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The PPP Internet Protocol Control Protocol (IPCP)
RFC 1332

Document type: RFC - Proposed Standard (May 1992; No errata)
Updated by RFC 3241
Obsoletes RFC 1172
Document stream: IETF
Last updated: 2013-03-02
Other versions: plain text, pdf, html

IETF State: (None)
Document shepherd: No shepherd assigned

IESG State: RFC 1332 (Proposed Standard)
Responsible AD: (None)
Send notices to: No addresses provided

Network Working Group                                        G. McGregor
Request for Comments: 1332                                         Merit
Obsoletes: RFC 1172                                             May 1992

           The PPP Internet Protocol Control Protocol (IPCP)

Status of this Memo

   This RFC specifies an IAB standards track protocol for the Internet
   community, and requests discussion and suggestions for improvements.
   Please refer to the current edition of the "IAB Official Protocol
   Standards" for the standardization state and status of this protocol.
   Distribution of this memo is unlimited.

Abstract

   The Point-to-Point Protocol (PPP) [1] provides a standard method of
   encapsulating Network Layer protocol information over point-to-point
   links.  PPP also defines an extensible Link Control Protocol, and
   proposes a family of Network Control Protocols (NCPs) for
   establishing and configuring different network-layer protocols.

   This document defines the NCP for establishing and configuring the
   Internet Protocol [2] over PPP, and a method to negotiate and use Van
   Jacobson TCP/IP header compression [3] with PPP.

   This RFC is a product of the Point-to-Point Protocol Working Group of
   the Internet Engineering Task Force (IETF).

McGregor                                                        [Page i]


RFC 1332                        PPP IPCP                        May 1992

Table of Contents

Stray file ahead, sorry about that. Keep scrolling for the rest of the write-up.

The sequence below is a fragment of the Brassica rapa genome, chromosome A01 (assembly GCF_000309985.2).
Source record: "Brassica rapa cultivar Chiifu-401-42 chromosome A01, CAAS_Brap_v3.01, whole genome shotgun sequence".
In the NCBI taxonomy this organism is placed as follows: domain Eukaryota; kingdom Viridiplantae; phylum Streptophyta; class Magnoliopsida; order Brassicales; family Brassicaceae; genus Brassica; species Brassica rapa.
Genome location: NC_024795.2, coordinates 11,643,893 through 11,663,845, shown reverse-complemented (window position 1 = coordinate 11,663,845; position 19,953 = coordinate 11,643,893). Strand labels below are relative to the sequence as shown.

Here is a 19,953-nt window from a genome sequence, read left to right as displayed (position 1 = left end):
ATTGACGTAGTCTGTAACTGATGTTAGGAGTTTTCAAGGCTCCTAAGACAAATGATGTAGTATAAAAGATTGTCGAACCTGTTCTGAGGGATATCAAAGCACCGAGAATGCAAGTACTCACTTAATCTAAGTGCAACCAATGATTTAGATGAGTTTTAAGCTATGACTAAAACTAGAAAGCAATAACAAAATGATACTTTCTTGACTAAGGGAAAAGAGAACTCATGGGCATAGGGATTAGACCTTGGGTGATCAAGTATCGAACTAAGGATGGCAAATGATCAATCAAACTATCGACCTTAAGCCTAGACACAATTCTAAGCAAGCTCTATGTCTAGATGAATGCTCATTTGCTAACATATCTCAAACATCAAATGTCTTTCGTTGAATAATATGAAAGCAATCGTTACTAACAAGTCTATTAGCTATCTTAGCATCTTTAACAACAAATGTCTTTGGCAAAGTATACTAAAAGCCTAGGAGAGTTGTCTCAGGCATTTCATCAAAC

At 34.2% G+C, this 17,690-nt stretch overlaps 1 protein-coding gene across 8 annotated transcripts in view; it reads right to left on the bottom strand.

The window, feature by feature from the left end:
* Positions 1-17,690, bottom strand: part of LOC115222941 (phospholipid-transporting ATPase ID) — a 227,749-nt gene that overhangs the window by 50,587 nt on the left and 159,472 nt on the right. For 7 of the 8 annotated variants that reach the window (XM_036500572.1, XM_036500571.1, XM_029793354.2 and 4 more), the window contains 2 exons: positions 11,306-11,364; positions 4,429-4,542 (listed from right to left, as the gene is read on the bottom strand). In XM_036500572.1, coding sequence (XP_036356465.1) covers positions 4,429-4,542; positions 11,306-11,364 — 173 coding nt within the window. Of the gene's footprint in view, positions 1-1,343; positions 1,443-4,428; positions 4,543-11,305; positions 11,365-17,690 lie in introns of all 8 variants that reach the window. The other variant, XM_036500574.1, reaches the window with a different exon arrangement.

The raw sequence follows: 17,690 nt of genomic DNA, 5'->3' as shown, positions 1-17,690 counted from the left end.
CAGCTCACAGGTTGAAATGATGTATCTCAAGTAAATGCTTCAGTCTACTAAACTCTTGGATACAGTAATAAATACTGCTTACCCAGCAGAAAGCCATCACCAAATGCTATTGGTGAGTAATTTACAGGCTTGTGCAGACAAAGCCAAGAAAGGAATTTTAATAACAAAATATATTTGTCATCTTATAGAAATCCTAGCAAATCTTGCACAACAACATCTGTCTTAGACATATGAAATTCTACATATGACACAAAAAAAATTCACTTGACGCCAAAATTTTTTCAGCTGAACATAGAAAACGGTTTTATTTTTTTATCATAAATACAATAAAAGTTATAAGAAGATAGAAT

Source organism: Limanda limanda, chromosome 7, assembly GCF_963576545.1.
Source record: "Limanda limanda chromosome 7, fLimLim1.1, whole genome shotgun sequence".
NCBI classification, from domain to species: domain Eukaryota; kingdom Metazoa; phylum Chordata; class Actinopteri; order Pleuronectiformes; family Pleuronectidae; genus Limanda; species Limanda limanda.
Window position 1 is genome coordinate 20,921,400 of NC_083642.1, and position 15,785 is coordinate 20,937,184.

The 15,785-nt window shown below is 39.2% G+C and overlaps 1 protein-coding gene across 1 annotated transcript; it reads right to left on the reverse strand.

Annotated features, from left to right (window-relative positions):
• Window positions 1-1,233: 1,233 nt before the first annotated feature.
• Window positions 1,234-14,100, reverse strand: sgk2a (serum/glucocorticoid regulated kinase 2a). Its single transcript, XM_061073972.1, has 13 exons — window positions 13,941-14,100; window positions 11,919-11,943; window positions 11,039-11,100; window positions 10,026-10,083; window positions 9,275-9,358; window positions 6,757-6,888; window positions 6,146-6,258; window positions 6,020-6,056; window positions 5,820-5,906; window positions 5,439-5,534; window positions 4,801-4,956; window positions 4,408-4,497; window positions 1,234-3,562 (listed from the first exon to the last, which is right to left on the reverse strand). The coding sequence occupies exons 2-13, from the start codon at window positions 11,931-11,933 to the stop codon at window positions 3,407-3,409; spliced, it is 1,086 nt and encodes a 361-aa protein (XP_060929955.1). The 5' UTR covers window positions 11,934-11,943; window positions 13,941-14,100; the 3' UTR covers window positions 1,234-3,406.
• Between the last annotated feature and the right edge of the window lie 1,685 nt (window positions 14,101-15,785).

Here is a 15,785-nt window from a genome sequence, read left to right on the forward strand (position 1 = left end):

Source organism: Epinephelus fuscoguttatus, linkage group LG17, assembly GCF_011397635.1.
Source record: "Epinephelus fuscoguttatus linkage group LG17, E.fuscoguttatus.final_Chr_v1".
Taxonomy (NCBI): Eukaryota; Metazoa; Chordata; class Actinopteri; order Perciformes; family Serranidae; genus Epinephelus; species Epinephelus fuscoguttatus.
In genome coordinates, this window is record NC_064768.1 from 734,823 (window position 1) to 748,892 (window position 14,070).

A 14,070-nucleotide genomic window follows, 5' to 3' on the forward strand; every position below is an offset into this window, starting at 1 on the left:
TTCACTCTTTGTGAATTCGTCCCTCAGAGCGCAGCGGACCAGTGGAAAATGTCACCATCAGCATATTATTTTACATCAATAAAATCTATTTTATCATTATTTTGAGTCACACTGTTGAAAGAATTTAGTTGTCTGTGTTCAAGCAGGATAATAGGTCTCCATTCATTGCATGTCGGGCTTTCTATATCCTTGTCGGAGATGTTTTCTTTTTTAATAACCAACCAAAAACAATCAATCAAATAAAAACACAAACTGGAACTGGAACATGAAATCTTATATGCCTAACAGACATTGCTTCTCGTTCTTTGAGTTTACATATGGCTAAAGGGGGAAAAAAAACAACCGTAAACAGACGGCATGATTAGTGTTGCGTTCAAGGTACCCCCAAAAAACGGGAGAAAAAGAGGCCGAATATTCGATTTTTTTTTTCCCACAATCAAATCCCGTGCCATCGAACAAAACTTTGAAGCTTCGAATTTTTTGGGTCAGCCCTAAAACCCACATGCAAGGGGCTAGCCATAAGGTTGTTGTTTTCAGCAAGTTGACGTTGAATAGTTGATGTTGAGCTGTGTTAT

1.     Introduction ..........................................    1

     2.     A PPP Network Control Protocol (NCP) for IP ...........    2
        2.1       Sending IP Datagrams ............................    2

     3.     IPCP Configuration Options ............................    4
        3.1       IP-Addresses ....................................    5
        3.2       IP-Compression-Protocol .........................    6
        3.3       IP-Address ......................................    8

     4.     Van Jacobson TCP/IP header compression ................    9
        4.1       Configuration Option Format .....................    9

     APPENDICES ...................................................   11

     A.     IPCP Recommended Options ..............................   11

     SECURITY CONSIDERATIONS ......................................   11

     REFERENCES ...................................................   11

     ACKNOWLEDGEMENTS .............................................   11

     CHAIR'S ADDRESS ..............................................   12

     AUTHOR'S ADDRESS .............................................   12

McGregor                                                       [Page ii]


RFC 1332                        PPP IPCP                        May 1992

1.  Introduction

   PPP has three main components:

      1. A method for encapsulating datagrams over serial links.

      2. A Link Control Protocol (LCP) for establishing, configuring,
         and testing the data-link connection.

      3. A family of Network Control Protocols (NCPs) for establishing
         and configuring different network-layer protocols.

   In order to establish communications over a point-to-point link, each
   end of the PPP link must first send LCP packets to configure and test
   the data link.  After the link has been established and optional
   facilities have been negotiated as needed by the LCP, PPP must send
   NCP packets to choose and configure one or more network-layer
   protocols.  Once each of the chosen network-layer protocols has been
   configured, datagrams from each network-layer protocol can be sent
   over the link.

   The link will remain configured for communications until explicit LCP
   or NCP packets close the link down, or until some external event
   occurs (an inactivity timer expires or network administrator
   intervention).

McGregor                                                        [Page 1]
RFC 1332                        PPP IPCP                        May 1992

2.  A PPP Network Control Protocol (NCP) for IP

   The IP Control Protocol (IPCP) is responsible for configuring,
   enabling, and disabling the IP protocol modules on both ends of the
   point-to-point link.  IPCP uses the same packet exchange machanism as
   the Link Control Protocol (LCP).  IPCP packets may not be exchanged
   until PPP has reached the Network-Layer Protocol phase.  IPCP packets
   received before this phase is reached should be silently discarded.

   The IP Control Protocol is exactly the same as the Link Control
   Protocol [1] with the following exceptions:

   Data Link Layer Protocol Field

      Exactly one IPCP packet is encapsulated in the Information field
      of PPP Data Link Layer frames where the Protocol field indicates

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